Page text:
Student Designers Take The Stage

by:  Allie Herryman at 04/15/2010

One of the most valuable aspects of the partnership between the Huntington Theatre Company and Boston University is the opportunity for students to work closely with the Huntington’s professional shops and artisans. I sat down with second-year MFA candidates John Traub and Mary Ellen Stebbens to talk about how this collaboration worked for them in the process of designing the upcoming opera Susannah. 

John is studying set design and technical production, and is the set designer for Susannah. “What’s interesting about this particular opera is it has a lot of history,” he said. Last week he and all the designers had a chance to meet with composer Carlisle Floyd and singer Phyllis Curtain, who played the title role in the world premier. “It was great to meet them and get their blessing,” he added. 

When working on design for opera, Traub said he begins with the score, analyzing the music and trying to see what’s going on in each scene. In this case, the analysis took him in a very realistic direction. “A lot of what we do in the theatre is pushing the limit and going wild. Realistic is nice for a change,” he said.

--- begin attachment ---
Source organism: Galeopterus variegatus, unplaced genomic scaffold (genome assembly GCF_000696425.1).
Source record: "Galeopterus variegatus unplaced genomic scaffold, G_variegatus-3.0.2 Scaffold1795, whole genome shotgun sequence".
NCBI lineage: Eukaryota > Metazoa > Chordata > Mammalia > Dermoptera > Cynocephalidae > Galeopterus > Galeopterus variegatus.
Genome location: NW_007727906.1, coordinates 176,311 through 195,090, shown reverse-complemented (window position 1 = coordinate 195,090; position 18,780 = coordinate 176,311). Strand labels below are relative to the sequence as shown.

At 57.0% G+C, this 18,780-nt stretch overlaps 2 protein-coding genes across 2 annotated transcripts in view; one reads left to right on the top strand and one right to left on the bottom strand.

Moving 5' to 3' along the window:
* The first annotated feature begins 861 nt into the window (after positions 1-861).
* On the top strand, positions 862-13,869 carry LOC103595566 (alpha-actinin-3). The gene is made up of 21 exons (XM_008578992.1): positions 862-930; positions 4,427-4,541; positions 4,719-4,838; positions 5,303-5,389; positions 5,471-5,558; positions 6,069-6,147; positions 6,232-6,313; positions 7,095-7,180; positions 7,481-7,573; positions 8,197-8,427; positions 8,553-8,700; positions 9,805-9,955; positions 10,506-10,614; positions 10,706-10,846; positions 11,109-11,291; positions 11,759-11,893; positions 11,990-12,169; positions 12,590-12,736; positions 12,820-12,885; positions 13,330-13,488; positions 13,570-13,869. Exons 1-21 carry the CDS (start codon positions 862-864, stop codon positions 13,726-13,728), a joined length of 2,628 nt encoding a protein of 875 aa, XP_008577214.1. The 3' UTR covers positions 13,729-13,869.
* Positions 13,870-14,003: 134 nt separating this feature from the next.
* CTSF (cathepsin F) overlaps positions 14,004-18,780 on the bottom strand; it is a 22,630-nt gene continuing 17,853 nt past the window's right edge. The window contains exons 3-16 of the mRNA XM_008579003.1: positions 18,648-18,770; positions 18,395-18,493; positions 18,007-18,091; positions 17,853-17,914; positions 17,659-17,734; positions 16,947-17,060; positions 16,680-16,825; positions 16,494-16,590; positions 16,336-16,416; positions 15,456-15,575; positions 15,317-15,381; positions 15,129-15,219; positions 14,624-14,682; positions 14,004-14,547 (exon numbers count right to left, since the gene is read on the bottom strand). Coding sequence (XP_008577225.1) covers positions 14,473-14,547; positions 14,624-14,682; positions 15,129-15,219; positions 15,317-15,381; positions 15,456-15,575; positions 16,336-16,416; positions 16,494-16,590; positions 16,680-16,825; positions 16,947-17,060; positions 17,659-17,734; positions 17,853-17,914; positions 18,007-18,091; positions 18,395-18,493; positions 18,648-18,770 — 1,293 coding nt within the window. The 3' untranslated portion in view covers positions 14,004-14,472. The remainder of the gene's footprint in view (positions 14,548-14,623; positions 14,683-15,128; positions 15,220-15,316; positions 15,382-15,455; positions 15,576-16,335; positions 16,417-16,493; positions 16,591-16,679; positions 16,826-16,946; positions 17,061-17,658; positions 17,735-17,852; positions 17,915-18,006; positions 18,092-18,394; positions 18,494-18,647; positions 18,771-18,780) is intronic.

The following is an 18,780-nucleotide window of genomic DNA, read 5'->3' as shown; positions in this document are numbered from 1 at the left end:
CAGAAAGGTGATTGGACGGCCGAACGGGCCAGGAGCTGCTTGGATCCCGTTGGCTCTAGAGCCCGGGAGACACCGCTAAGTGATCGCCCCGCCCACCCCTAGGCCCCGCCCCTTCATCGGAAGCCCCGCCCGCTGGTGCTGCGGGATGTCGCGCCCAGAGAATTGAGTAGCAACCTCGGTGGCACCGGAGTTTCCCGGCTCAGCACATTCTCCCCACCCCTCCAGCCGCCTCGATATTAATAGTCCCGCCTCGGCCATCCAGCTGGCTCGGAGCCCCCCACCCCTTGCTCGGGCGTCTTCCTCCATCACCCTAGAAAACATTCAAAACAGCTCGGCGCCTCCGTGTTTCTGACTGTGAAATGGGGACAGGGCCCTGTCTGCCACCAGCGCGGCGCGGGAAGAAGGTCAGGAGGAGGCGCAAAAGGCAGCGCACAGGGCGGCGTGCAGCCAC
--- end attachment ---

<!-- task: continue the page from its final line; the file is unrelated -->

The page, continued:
Mary Ellen Stebbins, a lighting design student and lighting designer for Susannah, echoed this idea. “It’s a realistic opera so the lighting has to be realistic,” she said. “The fact that we wanted it to be realistic meant that there would have to be a cabin. There would have to be a roof on the cabin, and I would have to light under it.” 

But both Traub and Stebbins said they were up to the challenges presented by the project in part because they felt supported by the Huntington staff. Traub explained that, “When we’re involved with the Huntington Theatre Company there’s a lot of input on a professional level. We work very closely with the Huntington Theatre Company and with the Opera Institute. There’s a huge collaboration on all levels.”

Stebbins said, “We work alongside the shop 24/7. We’ve already established a personal relationship, so doing something big and scary isn’t as big or scary because you already have a relationship with the people you’re working with.”

But she was quick to add that working with professionals means that she needs to be on top of her own work. “If it was my friend (I was working with) I might not be as circumspect. It’s a reminder to cross my T’s and dot my I’s because it is going to cost man hours (if I don’t).”

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